CBC

Scalper Exposed in Paradise Papers

CBC’s Fifth Estate will be airing a report on Super Scalpers tonight at 9pm Eastern, one of which is listed on the Paradise Papers.

This Montreal based scalper managed to accumulate millions in sales via Stubhub, a site that sells event tickets throughout the world, by allegedly bypassing a four ticket per fan limit at a site that had sold tickets for Adele concerts through-out Europe last year.

Unfortunately, scalpers like these have been keeping tickets from the poorer fans for years by using ticket bot software that gives them unfair access to tickets and governments throughout the world, like that of the provincial government of Ontario are trying to control this unscrupulous behaviour through legislation. And now we know at least one of them is evading taxes…

Consult your local television listings for your local broadcast. And if you miss this program, you will likely be able to watch it via the Fifth Estate web site.

The Tragically Hip Live

The Tragically Hip‘s last performance will air live from Kingston, Ontario tomorrow at 8:30pm Eastern on CBC television and CBCmusic.ca.

Non-Canadians will also be able to watch the show on CBCMusic.ca and on the CBC Music app (click here for the android version/click here for the apple version).

This concert will also stream live on CBC Radio One, CBC Radio Two and channel 169 on SiriusXM (Canada/USA).

Enjoy.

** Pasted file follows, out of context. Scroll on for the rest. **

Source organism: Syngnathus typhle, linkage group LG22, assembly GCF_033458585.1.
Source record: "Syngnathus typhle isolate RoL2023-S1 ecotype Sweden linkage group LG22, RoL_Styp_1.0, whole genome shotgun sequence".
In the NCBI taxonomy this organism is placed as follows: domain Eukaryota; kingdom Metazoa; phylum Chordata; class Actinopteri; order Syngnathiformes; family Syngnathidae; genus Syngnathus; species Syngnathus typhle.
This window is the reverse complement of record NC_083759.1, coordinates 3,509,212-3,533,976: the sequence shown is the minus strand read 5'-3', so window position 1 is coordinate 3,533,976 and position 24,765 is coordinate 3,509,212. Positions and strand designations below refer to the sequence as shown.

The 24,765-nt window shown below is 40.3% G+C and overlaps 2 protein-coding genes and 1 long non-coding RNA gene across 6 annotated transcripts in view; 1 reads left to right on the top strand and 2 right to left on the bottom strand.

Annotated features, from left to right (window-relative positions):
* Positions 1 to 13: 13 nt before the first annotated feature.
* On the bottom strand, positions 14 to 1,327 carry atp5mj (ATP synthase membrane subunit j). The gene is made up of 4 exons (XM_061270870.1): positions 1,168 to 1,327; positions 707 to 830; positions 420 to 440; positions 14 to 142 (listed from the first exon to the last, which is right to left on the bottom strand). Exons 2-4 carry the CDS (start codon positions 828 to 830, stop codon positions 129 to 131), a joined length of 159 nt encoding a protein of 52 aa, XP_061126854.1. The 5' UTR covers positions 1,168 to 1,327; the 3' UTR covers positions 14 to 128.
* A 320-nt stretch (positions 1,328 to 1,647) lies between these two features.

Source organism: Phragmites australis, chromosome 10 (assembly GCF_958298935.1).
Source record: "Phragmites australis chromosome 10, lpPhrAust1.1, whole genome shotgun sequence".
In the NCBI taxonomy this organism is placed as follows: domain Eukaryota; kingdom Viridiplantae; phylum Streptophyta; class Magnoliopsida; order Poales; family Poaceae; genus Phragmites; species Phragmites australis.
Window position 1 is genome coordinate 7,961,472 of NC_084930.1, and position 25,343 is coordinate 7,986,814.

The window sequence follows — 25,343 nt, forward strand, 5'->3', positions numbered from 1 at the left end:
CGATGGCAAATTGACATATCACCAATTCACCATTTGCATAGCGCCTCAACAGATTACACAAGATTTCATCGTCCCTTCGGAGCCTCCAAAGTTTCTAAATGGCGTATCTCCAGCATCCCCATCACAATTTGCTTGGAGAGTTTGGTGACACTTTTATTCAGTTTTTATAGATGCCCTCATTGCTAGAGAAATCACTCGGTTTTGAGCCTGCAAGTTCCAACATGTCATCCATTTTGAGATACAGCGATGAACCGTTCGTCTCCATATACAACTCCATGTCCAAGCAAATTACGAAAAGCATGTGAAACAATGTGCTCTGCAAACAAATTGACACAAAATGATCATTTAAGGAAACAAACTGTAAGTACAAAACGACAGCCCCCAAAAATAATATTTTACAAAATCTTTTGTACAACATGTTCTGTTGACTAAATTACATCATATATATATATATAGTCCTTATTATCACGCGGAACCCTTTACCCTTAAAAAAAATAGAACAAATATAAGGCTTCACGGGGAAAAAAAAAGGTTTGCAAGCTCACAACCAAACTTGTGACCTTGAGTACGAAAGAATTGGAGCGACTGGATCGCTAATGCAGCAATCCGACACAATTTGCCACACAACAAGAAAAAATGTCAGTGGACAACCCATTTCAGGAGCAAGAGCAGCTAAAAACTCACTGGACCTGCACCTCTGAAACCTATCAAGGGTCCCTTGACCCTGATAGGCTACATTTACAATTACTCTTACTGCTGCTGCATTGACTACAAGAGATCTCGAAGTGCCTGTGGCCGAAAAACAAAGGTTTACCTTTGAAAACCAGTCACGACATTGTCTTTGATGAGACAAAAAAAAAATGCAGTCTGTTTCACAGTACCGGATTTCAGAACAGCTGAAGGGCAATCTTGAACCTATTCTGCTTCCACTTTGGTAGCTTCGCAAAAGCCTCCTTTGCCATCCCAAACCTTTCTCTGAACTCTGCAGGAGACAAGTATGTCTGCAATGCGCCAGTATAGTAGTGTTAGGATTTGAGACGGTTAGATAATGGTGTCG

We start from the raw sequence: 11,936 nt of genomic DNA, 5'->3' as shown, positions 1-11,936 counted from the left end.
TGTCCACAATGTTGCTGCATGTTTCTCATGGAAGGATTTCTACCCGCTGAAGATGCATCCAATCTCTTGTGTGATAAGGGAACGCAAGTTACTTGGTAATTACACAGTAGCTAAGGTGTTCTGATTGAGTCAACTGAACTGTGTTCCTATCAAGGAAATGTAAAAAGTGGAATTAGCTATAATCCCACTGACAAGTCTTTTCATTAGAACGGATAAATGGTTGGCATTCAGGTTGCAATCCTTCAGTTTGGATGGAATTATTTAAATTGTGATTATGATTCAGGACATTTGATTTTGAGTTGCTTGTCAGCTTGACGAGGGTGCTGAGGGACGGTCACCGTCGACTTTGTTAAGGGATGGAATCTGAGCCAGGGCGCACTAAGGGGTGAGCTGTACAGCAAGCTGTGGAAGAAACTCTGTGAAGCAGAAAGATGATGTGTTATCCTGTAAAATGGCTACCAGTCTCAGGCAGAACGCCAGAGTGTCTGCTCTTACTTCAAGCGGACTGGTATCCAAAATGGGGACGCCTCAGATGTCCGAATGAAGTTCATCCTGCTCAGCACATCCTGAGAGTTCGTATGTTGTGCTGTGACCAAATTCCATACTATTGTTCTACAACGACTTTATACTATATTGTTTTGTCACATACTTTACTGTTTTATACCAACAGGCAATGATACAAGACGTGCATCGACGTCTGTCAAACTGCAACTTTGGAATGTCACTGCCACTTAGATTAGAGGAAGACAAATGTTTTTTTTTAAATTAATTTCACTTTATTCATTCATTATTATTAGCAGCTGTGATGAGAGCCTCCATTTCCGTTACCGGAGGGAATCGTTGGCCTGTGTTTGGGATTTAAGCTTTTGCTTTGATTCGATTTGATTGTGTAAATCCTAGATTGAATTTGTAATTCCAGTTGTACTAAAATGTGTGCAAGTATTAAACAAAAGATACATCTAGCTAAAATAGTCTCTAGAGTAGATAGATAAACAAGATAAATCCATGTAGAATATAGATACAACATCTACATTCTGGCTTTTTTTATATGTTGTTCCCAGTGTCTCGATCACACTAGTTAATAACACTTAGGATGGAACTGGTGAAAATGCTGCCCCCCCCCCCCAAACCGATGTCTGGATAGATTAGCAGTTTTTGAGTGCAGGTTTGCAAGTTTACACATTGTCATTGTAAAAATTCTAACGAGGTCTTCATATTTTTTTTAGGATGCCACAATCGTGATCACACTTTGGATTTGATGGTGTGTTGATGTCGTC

Keep the CBC Alive

Canadian Musician Magazine has started a petition to “Save Canadian Music: Keep The CBC Alive“. Click here for details.

My Thoughts On The Throne Speech

There were quite a few music related  issues mentioned in the throne speech that I’d like to discuss, so here they are in the order presented in the speech :

Government assets

“Our Government will review federal assets; when it is in the best interest of Canadians, they will be sold.”

Unfortunately that may include the CBC/Radio Canada, which has been in the cross hairs for years.

The CBC/Radio Canada has remained a constant for the promotion of Canadian music so its loss to another major network would be felt through-out Canada. And I’m hoping that the support shown during the recent CRTC hearings will keep the CBC/Radio Canada going. But I suspect the current government will cut into this public broadcaster’s budget again soon.

Heather Conway will be the new executive vice-president of English-language services at the CBC in a few weeks so we should know CBC’s fate soon.

Cable/Wireless

“Our Government will take steps to reduce roaming costs on networks within Canada. Our Government believes Canadian families should be able to choose the combination of television channels they want. It will require channels to be unbundled, while protecting Canadian jobs.”

A deduction on wireless roaming fees would be great. But I have some doubt in regards to the reduction of cable fees through unbundling.

Yes, it would be more convenient to choose which channels you want. But will choosing individual channels result in lower monthly bills for the average consumer ?

The providers have been hiking their rates significantly higher than the rate of inflation, claiming the expansion of their services justified these rates. And I suspect they will fight any reduction tooth and nail until their industry is eventually decimated by online broadcasting.

The CRTC will be holding public hearings on the future of Cable and Satellite television, starting on the 24th of this month, and I’m sure Canadian consumers will make it abundantly clear that it’s time to move on.